REALITY bites, and sometimes it brings with it unpleasant or annoying truths.
The cost of living is spiralling upwards, and we are seeing prices rise for almost everything in our daily lives. Many people are having to tighten their belts. Discretionary spending will likely come under more and more pressure, and this is already starting to have repercussions.
The effects are being felt more acutely across the water at present, and one of the areas feeling the pain is that of racecourse attendances. The steep fall-off in numbers is compounded by far too much racing, mostly of a mediocre standard. Yet, the demand at the sales for the raw material is strong, as the most recent auctions testify.
I have written about positivity recently, though I sometimes see precious little of it in evidence. Are you a glass half-full or half-empty type of person? I try to be the former, but I don’t wear rose-tinted glasses, even if some would accuse me of that. Being rational, analysing a situation, and then making a reasoned judgement is far healthier.
In the run up to last weekend’s Curragh race meeting, the keyboard naysayers had the knives out for the team at the racecourse, with lots of criticism of their entry fee for Saturday. The eight-race card featured the Group 1 Irish Derby, two other group races, a pair of listed races and two premier handicaps. An attractive package that had an average field size on the day of 10, and the competitive programme saw eight different trainers with winners.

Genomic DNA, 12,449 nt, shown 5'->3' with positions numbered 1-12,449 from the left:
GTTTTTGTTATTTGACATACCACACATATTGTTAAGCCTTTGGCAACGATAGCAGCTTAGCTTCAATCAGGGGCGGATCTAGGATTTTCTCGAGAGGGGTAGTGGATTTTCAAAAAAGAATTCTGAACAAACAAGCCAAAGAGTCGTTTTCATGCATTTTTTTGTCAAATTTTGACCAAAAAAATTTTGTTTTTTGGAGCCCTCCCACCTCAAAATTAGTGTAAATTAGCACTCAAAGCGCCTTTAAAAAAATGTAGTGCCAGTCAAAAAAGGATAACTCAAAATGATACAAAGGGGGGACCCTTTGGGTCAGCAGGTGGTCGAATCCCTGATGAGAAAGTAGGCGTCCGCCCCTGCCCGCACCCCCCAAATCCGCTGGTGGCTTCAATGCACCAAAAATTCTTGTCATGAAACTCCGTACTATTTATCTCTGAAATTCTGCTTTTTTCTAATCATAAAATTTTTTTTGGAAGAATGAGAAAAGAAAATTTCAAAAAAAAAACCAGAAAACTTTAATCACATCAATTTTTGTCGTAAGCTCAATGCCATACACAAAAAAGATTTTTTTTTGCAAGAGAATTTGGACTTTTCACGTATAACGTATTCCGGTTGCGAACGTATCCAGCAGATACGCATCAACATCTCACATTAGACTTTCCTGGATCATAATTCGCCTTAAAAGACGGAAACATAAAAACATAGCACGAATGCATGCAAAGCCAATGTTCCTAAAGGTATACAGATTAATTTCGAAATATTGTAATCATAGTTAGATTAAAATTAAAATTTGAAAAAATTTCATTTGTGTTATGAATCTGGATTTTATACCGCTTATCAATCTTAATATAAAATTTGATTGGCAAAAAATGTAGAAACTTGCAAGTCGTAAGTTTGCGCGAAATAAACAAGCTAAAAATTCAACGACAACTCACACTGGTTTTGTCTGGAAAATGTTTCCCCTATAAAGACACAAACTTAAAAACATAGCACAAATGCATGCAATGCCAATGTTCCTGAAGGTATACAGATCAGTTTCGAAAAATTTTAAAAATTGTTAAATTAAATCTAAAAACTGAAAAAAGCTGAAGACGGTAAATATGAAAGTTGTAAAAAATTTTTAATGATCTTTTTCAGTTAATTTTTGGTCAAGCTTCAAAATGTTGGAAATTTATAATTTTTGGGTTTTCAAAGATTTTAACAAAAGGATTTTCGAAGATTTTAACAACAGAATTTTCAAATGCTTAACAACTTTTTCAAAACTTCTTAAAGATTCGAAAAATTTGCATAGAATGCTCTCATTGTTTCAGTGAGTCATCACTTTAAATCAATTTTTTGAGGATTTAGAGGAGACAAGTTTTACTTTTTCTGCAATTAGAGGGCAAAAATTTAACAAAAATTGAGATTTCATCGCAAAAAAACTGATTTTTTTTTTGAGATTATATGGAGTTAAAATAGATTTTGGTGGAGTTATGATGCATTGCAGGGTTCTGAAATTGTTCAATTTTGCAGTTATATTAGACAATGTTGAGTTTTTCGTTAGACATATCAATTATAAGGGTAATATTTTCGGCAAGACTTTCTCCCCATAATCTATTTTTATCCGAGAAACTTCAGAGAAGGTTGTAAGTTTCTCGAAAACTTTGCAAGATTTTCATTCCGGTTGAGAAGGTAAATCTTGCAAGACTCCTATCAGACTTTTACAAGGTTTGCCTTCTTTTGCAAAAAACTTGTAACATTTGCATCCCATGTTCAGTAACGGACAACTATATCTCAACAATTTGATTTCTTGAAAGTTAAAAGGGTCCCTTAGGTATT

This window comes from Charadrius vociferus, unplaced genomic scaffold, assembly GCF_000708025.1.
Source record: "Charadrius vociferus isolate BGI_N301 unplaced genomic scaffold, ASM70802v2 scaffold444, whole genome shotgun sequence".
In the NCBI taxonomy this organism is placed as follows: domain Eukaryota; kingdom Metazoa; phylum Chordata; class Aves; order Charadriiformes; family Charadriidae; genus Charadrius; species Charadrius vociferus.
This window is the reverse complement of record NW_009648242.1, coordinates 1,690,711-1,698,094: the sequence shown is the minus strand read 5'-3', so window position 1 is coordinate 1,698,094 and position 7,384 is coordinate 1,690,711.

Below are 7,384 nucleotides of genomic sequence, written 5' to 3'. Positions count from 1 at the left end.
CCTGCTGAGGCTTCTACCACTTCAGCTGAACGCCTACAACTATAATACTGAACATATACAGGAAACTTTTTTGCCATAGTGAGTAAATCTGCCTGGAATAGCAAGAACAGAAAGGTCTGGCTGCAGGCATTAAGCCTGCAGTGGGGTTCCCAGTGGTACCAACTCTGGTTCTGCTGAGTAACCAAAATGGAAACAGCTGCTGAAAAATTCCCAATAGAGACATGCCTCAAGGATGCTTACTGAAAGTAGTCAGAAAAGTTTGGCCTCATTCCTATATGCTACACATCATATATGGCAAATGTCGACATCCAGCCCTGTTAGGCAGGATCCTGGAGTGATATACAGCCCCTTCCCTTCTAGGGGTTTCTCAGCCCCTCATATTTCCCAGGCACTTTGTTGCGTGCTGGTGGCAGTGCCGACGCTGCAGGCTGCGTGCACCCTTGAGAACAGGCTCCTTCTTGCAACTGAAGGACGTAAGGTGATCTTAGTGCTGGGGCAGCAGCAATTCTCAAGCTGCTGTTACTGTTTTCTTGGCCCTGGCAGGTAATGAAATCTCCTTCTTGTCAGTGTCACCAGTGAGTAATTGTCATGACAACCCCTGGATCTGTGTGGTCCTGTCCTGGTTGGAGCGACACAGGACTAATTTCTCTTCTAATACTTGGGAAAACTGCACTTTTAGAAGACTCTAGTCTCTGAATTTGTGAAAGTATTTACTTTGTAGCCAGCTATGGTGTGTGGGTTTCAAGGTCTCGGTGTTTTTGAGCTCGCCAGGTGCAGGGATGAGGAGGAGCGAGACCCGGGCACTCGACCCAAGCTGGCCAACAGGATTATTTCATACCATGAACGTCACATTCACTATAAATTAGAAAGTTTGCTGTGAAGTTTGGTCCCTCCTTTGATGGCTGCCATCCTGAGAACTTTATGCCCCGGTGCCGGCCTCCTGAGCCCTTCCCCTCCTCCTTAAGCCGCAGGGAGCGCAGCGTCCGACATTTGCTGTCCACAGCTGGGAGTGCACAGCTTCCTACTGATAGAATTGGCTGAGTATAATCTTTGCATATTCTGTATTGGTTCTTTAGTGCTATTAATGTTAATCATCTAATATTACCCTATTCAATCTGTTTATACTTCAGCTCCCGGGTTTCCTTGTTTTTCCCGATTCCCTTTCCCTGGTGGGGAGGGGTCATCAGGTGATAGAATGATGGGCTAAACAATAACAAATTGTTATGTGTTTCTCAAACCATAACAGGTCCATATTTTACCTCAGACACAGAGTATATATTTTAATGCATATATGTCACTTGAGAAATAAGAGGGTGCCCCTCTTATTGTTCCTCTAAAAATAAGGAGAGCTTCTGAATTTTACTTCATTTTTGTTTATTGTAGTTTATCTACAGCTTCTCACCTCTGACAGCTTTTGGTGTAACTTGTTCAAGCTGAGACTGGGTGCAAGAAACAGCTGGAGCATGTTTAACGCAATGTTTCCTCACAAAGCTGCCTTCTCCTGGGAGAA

The crowd that did turn up enjoyed the day, and yes I did some random surveying. We saw a good classic winner, and I believe time will show that he is well above average. While we may wish for events to be cheaper, the entrance cost on Saturday was less than the price of a decent seat for a musical theatre performance in Dublin on the same night.
I know this is comparing apples and oranges, but the cost of putting on events is not cheap, and the price to attend is not either. Value for money is what matters, and last weekend’s racing offering was great. Three days in total saw 23 races, 285 actual runners, 16 different trainers successful and some very smart winners.
We need to extol the virtues of our sport, encourage people to attend, and desist from petty negativity. If you are going to be critical, or feel a desire to knock, do so with hard evidence. We need more fans, not fewer, and those who rely on the racing product need to understand their role too in pushing it forward, and not holding it back.